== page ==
Lo, the poor Indian! whose untutored mind
Sees God in clouds, or hears him in the wind.

ALEXANDER POPE

When to soft Sleep we give ourselves away,

And in a dream as in a fairy bark

Drift on and on through the enchanted dark
To purple daybreak — little thought we pay
To that sweet bitter world we know by day.

THOMAS BAILEY ALDRICH

MARMION AND DOUGLAS

SIR WALTER SCOTT

The following selection is from Canto VI, of Sir Walter Scott's long poem, “ Marmion.”

The scene of this exciting story is laid at the castle of Tantallon, the stronghold of Lord Douglas, the aged but still fiery Scottish Earl of Angus. The time is early in the sixteenth century. At that time King Henry the Eighth of England was at war with France, and feared that Scotland, which was then an independent monarchy and friendly to France, would attack England on the north. So, to prevent this, King Henry, in the poem of “Marmion,” sends Marmion to persuade King James the Fourth of Scotland to remain at peace with England.

At that time, a nobleman did not really own his castle, but held it for his king; and it was the custom for the king, at times, to send persons to be entertained at noblemen's castles.

Thus, a nobleman often had to give friendly entertainment to some one whom he really hated or despised.

It was so in this case, for Douglas despised Marmion, whom King James had sent to be for a time Douglas's guest at Tantallon.

But the Scots continued their preparations for war. And after staying some time with Douglas at Tantallon and seeing no real hope for peace, Marmion feels that he has failed in his mission and prepares to leave the castle for the camp of the Earl of Surrey, the English general, who had a large army not far away.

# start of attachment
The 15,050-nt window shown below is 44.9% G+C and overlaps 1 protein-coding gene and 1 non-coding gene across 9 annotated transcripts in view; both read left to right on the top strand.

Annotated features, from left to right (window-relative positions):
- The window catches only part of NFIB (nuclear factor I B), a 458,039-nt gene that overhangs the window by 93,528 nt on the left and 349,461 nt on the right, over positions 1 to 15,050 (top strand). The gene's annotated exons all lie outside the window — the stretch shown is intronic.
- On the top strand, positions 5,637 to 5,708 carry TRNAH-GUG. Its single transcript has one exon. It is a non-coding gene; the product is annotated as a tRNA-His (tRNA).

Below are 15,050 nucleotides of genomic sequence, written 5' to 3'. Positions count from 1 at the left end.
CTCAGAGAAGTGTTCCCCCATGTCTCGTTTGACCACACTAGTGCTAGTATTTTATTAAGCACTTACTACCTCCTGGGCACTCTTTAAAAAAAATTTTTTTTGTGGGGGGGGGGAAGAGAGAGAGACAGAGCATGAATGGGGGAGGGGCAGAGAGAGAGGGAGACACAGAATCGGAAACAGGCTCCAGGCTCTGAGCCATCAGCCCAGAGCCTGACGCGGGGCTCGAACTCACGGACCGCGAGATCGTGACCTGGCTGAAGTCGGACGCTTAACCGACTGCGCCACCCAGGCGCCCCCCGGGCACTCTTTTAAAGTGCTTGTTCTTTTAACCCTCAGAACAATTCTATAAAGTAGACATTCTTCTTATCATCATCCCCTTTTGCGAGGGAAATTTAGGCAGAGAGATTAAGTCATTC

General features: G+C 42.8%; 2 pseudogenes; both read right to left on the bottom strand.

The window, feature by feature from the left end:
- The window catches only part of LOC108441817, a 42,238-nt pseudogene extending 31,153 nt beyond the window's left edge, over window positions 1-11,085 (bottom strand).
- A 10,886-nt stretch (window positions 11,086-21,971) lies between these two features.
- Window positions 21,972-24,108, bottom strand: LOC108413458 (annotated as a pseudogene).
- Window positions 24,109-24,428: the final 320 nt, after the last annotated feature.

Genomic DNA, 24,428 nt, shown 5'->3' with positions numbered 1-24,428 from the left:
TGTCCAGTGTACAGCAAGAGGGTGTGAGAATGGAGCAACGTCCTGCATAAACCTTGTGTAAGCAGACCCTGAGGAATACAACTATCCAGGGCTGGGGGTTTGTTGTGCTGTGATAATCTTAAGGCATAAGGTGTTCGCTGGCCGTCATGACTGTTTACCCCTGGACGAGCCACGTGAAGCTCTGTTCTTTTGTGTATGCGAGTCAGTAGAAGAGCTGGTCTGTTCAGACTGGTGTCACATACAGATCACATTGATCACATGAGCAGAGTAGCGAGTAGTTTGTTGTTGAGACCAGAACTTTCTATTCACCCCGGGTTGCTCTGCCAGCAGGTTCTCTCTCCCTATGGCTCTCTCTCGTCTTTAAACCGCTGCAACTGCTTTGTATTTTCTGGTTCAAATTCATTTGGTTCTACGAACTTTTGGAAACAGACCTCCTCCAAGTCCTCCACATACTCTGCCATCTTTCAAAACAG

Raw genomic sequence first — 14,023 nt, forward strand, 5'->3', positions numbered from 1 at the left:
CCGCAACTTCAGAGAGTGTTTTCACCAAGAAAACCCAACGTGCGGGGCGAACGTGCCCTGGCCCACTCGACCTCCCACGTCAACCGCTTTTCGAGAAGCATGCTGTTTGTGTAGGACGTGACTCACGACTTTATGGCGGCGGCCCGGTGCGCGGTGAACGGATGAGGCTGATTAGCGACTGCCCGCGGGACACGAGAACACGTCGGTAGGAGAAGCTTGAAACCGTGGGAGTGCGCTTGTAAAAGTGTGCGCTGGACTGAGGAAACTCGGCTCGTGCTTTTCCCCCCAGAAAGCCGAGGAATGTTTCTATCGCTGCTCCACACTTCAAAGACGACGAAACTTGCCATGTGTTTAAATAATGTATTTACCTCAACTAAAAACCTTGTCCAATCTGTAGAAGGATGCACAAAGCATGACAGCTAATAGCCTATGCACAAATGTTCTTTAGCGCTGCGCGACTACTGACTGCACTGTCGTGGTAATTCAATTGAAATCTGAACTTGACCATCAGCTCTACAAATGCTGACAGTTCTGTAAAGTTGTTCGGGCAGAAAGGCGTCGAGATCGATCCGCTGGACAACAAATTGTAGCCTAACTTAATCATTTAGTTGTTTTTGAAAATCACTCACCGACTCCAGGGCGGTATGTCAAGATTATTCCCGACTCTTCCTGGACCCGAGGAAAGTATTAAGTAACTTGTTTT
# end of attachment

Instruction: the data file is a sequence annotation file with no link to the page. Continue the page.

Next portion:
Now picture a great stone castle, with tall towers and battlements. A great ditch, called the moat, filled with water, surrounds the castle, and across it is a bridge, called a drawbridge, hinged

at the base of the castle wall, and capable of being raised and lowered across the moat by means of chains and pulleys.

In the great arch or entrance in the castle wall at the inner end of the drawbridge was a heavy iron gate, called a portcullis, which did not turn on hinges, but was drawn straight up into the wall to permit people to go out and in. Grooms and warders, or caretakers, were constantly on guard to raise or lower the drawbridge and the portcullis, and thus to shut out enemies in case of attack, or to let in friends.

The castle was built around a court, or large open space, and it was here that Lord Marmion was about to say farewell to Lord Douglas and then depart for the camp of the Earl of Surrey under a safe-conduct from the King of Scotland. In taking leave of his host he offered his hand, which Douglas refused.

Try to see the stern, white-haired old Douglas, Earl of Angus, with many attendants around him. The portcullis is drawn up into the wall and the drawbridge is down across the moat, and Marmion's train of attendants has passed out and is waiting, mounted, across the moat.

Now read the story just as you would read any other good story. It is a thrilling tale. Try to see the speakers and hear what they say. See Marmion, as he whirls his horse and dashes under the portcullis just as it falls, and as he rides across the rising drawbridge and leaps his horse off the farther end.

The meanings of the following words will help you to understand the story:

plain : complain.

| lists: makes choice of. behest: command.

unmeet: unfit. manors : mansion houses. peer : an equal in rank. bowers: rooms or chambers turret: a tower on a castle.

specially devoted to pleasures, ire: great wrath or rage. or sheltered places in a beau- hold: a strong place of detiful garden or park.

fense.